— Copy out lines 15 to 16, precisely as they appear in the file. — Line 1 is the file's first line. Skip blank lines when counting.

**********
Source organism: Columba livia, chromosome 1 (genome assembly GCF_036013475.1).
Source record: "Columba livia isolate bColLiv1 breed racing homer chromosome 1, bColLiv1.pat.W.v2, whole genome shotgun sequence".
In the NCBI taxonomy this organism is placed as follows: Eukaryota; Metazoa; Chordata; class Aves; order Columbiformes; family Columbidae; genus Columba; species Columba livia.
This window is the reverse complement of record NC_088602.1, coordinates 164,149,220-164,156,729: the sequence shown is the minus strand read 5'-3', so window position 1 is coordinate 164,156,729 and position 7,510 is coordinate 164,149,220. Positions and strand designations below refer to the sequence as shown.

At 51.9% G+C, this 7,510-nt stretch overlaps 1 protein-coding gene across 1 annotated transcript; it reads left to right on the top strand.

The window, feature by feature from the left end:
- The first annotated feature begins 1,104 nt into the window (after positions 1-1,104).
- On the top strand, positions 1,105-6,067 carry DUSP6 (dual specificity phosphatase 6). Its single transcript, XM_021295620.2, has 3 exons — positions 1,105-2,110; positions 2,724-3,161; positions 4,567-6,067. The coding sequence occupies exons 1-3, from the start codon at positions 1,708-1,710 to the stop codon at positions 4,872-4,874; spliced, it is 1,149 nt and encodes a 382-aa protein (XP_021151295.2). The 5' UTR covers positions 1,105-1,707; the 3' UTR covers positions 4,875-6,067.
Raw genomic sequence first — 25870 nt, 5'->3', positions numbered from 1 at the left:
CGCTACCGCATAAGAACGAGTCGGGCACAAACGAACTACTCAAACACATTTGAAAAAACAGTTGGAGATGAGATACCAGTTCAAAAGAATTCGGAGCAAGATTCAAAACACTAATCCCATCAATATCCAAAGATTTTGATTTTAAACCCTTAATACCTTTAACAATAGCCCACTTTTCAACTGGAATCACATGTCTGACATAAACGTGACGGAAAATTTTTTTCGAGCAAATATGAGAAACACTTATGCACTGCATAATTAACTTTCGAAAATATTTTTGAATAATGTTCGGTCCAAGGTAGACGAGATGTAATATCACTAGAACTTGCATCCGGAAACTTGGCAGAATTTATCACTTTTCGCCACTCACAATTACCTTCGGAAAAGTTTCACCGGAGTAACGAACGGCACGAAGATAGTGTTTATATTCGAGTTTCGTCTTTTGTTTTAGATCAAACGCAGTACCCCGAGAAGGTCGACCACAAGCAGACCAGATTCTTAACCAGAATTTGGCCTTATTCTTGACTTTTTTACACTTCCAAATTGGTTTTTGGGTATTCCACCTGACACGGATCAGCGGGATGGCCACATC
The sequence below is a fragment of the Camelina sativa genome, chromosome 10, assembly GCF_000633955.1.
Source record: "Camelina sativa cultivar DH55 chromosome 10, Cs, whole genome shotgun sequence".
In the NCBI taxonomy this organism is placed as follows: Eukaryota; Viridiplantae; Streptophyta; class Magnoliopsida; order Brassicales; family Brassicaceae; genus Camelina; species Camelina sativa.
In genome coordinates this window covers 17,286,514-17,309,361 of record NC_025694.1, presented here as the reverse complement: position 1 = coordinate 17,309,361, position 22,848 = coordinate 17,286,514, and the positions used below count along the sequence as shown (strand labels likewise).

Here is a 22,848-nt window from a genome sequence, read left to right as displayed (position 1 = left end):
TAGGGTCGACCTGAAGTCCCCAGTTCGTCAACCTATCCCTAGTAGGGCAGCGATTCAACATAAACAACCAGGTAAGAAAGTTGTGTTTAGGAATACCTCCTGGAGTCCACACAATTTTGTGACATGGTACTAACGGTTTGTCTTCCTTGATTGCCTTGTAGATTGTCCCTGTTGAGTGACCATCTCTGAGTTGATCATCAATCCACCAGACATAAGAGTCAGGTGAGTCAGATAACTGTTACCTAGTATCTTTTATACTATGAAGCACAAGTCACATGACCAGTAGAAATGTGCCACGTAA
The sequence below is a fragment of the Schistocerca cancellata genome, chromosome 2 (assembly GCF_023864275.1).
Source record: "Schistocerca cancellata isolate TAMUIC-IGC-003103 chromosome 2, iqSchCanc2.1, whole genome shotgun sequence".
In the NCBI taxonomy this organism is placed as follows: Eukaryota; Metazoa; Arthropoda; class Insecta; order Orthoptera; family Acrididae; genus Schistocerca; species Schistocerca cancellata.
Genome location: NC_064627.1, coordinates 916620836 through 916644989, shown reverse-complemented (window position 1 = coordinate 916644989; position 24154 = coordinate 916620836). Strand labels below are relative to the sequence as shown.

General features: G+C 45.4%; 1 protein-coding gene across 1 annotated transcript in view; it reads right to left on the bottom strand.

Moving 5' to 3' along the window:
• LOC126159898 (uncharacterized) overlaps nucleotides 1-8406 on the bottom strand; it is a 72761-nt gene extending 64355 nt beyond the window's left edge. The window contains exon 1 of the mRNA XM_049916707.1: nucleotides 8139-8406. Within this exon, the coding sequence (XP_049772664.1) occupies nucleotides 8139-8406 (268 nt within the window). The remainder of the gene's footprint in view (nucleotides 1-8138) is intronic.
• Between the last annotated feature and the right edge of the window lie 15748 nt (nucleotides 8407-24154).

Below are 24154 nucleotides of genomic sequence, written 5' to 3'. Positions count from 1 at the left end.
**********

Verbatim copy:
Here is a 22,848-nt window from a genome sequence, read left to right as displayed (position 1 = left end):
TAGGGTCGACCTGAAGTCCCCAGTTCGTCAACCTATCCCTAGTAGGGCAGCGATTCAACATAAACAACCAGGTAAGAAAGTTGTGTTTAGGAATACCTCCTGGAGTCCACACAATTTTGTGACATGGTACTAACGGTTTGTCTTCCTTGATTGCCTTGTAGATTGTCCCTGTTGAGTGACCATCTCTGAGTTGATCATCAATCCACCAGACATAAGAGTCAGGTGAGTCAGATAACTGTTACCTAGTATCTTTTATACTATGAAGCACAAGTCACATGACCAGTAGAAATGTGCCACGTAA